Civilian control of the military has been a central tenet of democratic governance. The trenchant warning from retiring President Dwight D. Eisenhower on the dangers to democracy from a permanent “military-industrial complex” is the most memorable presidential farewell warning in our history. The civil-military gap has widened over the years, starting with the controversy over the Vietnam War in the 1970s; the Goldwater-Nichols Act in the 1980s; and the Global War on Terror in the wake of the attacks in New York City and Washington in 2001. Our bloated defense budget, which accounts for more than one trillion dollars when all departments of government are included and two-thirds of discretionary spending, contributes to the belief that only a professional military class can manage the sophisticated technology of the Pentagon.Read More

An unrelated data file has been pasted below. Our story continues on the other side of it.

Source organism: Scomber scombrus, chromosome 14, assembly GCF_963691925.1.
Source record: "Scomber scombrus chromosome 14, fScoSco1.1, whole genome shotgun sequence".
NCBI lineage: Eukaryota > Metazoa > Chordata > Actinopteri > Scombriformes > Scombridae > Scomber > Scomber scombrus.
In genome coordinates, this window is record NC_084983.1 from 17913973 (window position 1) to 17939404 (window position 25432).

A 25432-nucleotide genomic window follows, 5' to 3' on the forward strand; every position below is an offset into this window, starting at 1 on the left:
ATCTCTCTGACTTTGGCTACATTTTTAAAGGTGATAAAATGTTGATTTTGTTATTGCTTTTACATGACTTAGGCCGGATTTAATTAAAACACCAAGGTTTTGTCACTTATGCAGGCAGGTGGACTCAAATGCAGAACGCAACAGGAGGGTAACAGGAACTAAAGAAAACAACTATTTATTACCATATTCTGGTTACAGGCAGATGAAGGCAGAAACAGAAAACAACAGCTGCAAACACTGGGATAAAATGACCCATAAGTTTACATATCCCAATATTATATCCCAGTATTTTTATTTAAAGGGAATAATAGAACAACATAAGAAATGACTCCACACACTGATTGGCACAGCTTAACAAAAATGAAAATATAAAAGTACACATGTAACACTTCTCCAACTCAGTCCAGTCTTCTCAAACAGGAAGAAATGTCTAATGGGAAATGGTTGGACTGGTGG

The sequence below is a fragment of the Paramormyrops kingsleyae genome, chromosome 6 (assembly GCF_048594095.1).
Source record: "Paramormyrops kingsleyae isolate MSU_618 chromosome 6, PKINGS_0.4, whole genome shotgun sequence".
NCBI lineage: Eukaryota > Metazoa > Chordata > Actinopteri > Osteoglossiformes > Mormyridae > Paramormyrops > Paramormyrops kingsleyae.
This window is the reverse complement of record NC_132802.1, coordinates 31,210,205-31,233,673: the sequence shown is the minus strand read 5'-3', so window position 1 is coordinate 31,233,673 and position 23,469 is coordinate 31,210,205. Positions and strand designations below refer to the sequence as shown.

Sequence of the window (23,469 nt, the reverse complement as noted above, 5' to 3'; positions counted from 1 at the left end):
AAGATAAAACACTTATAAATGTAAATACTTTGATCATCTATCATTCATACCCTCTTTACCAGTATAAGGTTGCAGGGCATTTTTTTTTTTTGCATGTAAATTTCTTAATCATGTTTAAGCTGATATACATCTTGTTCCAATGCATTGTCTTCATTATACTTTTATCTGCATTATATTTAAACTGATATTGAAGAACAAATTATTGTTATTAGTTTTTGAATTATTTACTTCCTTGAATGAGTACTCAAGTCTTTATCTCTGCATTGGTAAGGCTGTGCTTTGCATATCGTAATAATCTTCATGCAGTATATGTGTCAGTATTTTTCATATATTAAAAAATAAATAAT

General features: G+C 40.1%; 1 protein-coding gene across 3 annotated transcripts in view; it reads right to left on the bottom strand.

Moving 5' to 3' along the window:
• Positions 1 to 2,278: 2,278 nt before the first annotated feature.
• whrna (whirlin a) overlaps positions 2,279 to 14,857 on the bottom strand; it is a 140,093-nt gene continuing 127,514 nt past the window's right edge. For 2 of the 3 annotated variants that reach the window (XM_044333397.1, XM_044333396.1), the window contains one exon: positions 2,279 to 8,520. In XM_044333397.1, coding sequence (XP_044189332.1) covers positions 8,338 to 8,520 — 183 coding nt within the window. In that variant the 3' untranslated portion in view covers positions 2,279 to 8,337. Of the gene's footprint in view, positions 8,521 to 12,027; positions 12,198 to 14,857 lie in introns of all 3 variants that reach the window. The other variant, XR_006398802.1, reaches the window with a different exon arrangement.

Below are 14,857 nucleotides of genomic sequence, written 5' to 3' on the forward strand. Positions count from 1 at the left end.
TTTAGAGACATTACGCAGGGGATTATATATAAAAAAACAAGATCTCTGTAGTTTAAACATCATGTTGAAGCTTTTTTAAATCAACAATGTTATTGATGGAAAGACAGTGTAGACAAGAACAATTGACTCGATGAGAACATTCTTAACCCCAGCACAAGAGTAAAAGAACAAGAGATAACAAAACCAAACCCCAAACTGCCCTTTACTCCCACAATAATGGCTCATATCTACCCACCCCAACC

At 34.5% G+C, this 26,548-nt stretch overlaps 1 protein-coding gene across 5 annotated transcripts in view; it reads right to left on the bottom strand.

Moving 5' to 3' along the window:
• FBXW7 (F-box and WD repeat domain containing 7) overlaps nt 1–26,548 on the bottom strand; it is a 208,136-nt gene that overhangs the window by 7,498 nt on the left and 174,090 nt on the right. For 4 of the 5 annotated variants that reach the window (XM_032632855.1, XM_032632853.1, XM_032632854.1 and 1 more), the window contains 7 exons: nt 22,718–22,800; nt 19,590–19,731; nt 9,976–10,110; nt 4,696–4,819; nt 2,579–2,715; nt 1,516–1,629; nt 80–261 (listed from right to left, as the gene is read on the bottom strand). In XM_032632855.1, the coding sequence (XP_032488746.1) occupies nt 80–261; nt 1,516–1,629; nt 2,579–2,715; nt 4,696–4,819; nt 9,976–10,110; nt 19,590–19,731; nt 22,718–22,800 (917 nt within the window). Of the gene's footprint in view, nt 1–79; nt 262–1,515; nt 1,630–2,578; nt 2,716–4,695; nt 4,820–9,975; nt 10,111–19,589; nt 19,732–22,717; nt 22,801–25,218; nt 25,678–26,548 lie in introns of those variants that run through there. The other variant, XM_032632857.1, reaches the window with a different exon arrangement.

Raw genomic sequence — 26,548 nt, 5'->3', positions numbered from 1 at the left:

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Two Wars, Five Losing Nations
The United States, complicit in Israel’s genocidal actions and sending conflicting signals regarding Ukraine and Gaza, is also losing in terms of influence and standing. The international community understands the hypocrisy of the Biden administration that condemns the terrorism of Russia but allows the terrorism of Israel. The United States has been Israel’s political shield on the global stage for the past 75 years. A New York Times editorial on Monday continued to support Biden’s most recent veto of a Security Council resolution calling for an immediate cease-fire in Gaza.
CIA’s Torture and Abuse: America’s Shame!
Lawrence Wright, the special counsel who investigated the Iran-contra scandal, concluded that the “failure to punish governmental lawbreakers feeds the perception that public officials are not wholly accountable for their actions. It also may lead the public to believe that no real wrongdoing took place.” This certainly applies to all those involved in CIA’s torture program.